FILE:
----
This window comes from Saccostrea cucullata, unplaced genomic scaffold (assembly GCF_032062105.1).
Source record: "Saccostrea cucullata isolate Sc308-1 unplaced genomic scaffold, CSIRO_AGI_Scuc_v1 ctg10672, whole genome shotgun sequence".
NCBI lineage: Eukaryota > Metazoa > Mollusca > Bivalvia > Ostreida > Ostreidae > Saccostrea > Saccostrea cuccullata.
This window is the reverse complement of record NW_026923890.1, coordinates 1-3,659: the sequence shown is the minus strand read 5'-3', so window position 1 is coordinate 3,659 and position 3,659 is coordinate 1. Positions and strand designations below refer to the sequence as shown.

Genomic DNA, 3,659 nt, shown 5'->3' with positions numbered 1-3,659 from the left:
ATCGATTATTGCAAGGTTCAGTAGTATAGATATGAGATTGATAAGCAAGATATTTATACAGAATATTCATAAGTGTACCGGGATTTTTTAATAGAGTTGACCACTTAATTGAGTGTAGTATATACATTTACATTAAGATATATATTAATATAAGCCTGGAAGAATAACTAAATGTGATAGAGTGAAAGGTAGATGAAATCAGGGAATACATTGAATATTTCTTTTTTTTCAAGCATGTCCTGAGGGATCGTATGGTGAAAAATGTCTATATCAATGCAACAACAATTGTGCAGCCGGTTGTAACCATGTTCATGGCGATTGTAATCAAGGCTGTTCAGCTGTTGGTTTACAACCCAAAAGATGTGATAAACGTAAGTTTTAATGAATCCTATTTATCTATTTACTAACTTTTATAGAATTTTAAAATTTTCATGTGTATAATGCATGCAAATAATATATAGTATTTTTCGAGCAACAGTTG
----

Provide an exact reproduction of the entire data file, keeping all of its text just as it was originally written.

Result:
This window comes from Saccostrea cucullata, unplaced genomic scaffold (assembly GCF_032062105.1).
Source record: "Saccostrea cucullata isolate Sc308-1 unplaced genomic scaffold, CSIRO_AGI_Scuc_v1 ctg10672, whole genome shotgun sequence".
NCBI lineage: Eukaryota > Metazoa > Mollusca > Bivalvia > Ostreida > Ostreidae > Saccostrea > Saccostrea cuccullata.
This window is the reverse complement of record NW_026923890.1, coordinates 1-3,659: the sequence shown is the minus strand read 5'-3', so window position 1 is coordinate 3,659 and position 3,659 is coordinate 1. Positions and strand designations below refer to the sequence as shown.

Genomic DNA, 3,659 nt, shown 5'->3' with positions numbered 1-3,659 from the left:
ATCGATTATTGCAAGGTTCAGTAGTATAGATATGAGATTGATAAGCAAGATATTTATACAGAATATTCATAAGTGTACCGGGATTTTTTAATAGAGTTGACCACTTAATTGAGTGTAGTATATACATTTACATTAAGATATATATTAATATAAGCCTGGAAGAATAACTAAATGTGATAGAGTGAAAGGTAGATGAAATCAGGGAATACATTGAATATTTCTTTTTTTTCAAGCATGTCCTGAGGGATCGTATGGTGAAAAATGTCTATATCAATGCAACAACAATTGTGCAGCCGGTTGTAACCATGTTCATGGCGATTGTAATCAAGGCTGTTCAGCTGTTGGTTTACAACCCAAAAGATGTGATAAACGTAAGTTTTAATGAATCCTATTTATCTATTTACTAACTTTTATAGAATTTTAAAATTTTCATGTGTATAATGCATGCAAATAATATATAGTATTTTTCGAGCAACAGTTG